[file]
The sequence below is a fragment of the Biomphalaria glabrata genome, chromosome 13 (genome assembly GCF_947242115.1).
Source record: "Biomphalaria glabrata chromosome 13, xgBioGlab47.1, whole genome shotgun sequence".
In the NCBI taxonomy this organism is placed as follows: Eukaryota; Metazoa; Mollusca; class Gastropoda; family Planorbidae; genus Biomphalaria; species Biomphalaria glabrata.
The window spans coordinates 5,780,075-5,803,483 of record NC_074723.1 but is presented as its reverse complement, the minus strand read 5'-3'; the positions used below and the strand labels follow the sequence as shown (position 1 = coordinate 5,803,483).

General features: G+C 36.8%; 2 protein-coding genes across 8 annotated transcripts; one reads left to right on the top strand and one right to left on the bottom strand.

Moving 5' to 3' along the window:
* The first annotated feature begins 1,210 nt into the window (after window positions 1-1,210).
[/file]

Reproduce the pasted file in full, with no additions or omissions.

The sequence below is a fragment of the Biomphalaria glabrata genome, chromosome 13 (genome assembly GCF_947242115.1).
Source record: "Biomphalaria glabrata chromosome 13, xgBioGlab47.1, whole genome shotgun sequence".
In the NCBI taxonomy this organism is placed as follows: Eukaryota; Metazoa; Mollusca; class Gastropoda; family Planorbidae; genus Biomphalaria; species Biomphalaria glabrata.
The window spans coordinates 5,780,075-5,803,483 of record NC_074723.1 but is presented as its reverse complement, the minus strand read 5'-3'; the positions used below and the strand labels follow the sequence as shown (position 1 = coordinate 5,803,483).

General features: G+C 36.8%; 2 protein-coding genes across 8 annotated transcripts; one reads left to right on the top strand and one right to left on the bottom strand.

Moving 5' to 3' along the window:
* The first annotated feature begins 1,210 nt into the window (after window positions 1-1,210).